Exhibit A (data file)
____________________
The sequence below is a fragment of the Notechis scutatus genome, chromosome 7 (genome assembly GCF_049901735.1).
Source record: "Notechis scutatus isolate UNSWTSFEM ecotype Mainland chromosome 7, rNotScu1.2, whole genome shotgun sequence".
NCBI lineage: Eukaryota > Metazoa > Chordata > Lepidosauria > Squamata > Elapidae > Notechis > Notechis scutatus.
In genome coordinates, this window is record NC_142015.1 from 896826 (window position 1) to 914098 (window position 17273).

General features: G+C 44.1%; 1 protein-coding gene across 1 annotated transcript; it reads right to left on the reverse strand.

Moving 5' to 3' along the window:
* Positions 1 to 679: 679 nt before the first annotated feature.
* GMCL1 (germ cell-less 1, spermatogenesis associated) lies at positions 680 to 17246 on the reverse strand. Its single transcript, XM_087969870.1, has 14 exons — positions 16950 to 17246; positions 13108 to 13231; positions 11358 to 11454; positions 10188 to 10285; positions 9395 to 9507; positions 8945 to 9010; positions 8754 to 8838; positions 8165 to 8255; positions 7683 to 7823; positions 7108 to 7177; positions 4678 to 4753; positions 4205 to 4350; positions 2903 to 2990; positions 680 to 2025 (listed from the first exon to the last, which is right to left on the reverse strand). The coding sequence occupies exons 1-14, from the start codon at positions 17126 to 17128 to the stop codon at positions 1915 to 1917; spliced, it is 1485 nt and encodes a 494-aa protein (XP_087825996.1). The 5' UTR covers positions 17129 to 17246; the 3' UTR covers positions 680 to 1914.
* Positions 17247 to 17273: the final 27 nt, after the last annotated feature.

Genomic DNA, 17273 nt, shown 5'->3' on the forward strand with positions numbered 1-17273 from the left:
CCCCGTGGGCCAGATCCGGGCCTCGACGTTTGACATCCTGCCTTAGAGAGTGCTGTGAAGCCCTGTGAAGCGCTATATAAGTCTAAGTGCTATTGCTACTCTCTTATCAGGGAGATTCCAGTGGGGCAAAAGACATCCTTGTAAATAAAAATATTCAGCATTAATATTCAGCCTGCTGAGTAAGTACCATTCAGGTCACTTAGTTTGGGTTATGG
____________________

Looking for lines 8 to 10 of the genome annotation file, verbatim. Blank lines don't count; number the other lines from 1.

* GMCL1 (germ cell-less 1, spermatogenesis associated) lies at positions 680 to 17246 on the reverse strand. Its single transcript, XM_087969870.1, has 14 exons — positions 16950 to 17246; positions 13108 to 13231; positions 11358 to 11454; positions 10188 to 10285; positions 9395 to 9507; positions 8945 to 9010; positions 8754 to 8838; positions 8165 to 8255; positions 7683 to 7823; positions 7108 to 7177; positions 4678 to 4753; positions 4205 to 4350; positions 2903 to 2990; positions 680 to 2025 (listed from the first exon to the last, which is right to left on the reverse strand). The coding sequence occupies exons 1-14, from the start codon at positions 17126 to 17128 to the stop codon at positions 1915 to 1917; spliced, it is 1485 nt and encodes a 494-aa protein (XP_087825996.1). The 5' UTR covers positions 17129 to 17246; the 3' UTR covers positions 680 to 1914.
* Positions 17247 to 17273: the final 27 nt, after the last annotated feature.

Genomic DNA, 17273 nt, shown 5'->3' on the forward strand with positions numbered 1-17273 from the left: